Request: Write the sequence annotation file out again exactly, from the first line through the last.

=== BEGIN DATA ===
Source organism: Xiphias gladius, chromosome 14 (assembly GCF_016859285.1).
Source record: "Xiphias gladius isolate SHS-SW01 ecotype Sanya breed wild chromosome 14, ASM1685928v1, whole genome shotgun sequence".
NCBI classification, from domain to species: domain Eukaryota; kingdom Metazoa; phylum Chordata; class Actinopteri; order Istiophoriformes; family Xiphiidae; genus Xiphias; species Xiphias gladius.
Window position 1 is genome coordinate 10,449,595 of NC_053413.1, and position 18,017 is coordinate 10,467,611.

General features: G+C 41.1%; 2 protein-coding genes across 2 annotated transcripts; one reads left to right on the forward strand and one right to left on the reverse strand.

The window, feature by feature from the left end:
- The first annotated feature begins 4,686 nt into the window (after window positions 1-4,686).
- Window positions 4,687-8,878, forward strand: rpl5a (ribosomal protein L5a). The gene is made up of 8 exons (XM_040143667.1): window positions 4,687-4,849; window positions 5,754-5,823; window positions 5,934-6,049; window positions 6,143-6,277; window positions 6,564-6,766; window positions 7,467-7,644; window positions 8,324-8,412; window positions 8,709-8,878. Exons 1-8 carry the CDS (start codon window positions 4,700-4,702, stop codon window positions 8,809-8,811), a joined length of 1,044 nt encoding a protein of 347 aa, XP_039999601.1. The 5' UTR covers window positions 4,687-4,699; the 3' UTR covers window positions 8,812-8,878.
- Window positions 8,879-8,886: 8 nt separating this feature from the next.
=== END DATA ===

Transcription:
Source organism: Xiphias gladius, chromosome 14 (assembly GCF_016859285.1).
Source record: "Xiphias gladius isolate SHS-SW01 ecotype Sanya breed wild chromosome 14, ASM1685928v1, whole genome shotgun sequence".
NCBI classification, from domain to species: domain Eukaryota; kingdom Metazoa; phylum Chordata; class Actinopteri; order Istiophoriformes; family Xiphiidae; genus Xiphias; species Xiphias gladius.
Window position 1 is genome coordinate 10,449,595 of NC_053413.1, and position 18,017 is coordinate 10,467,611.

General features: G+C 41.1%; 2 protein-coding genes across 2 annotated transcripts; one reads left to right on the forward strand and one right to left on the reverse strand.

The window, feature by feature from the left end:
- The first annotated feature begins 4,686 nt into the window (after window positions 1-4,686).
- Window positions 4,687-8,878, forward strand: rpl5a (ribosomal protein L5a). The gene is made up of 8 exons (XM_040143667.1): window positions 4,687-4,849; window positions 5,754-5,823; window positions 5,934-6,049; window positions 6,143-6,277; window positions 6,564-6,766; window positions 7,467-7,644; window positions 8,324-8,412; window positions 8,709-8,878. Exons 1-8 carry the CDS (start codon window positions 4,700-4,702, stop codon window positions 8,809-8,811), a joined length of 1,044 nt encoding a protein of 347 aa, XP_039999601.1. The 5' UTR covers window positions 4,687-4,699; the 3' UTR covers window positions 8,812-8,878.
- Window positions 8,879-8,886: 8 nt separating this feature from the next.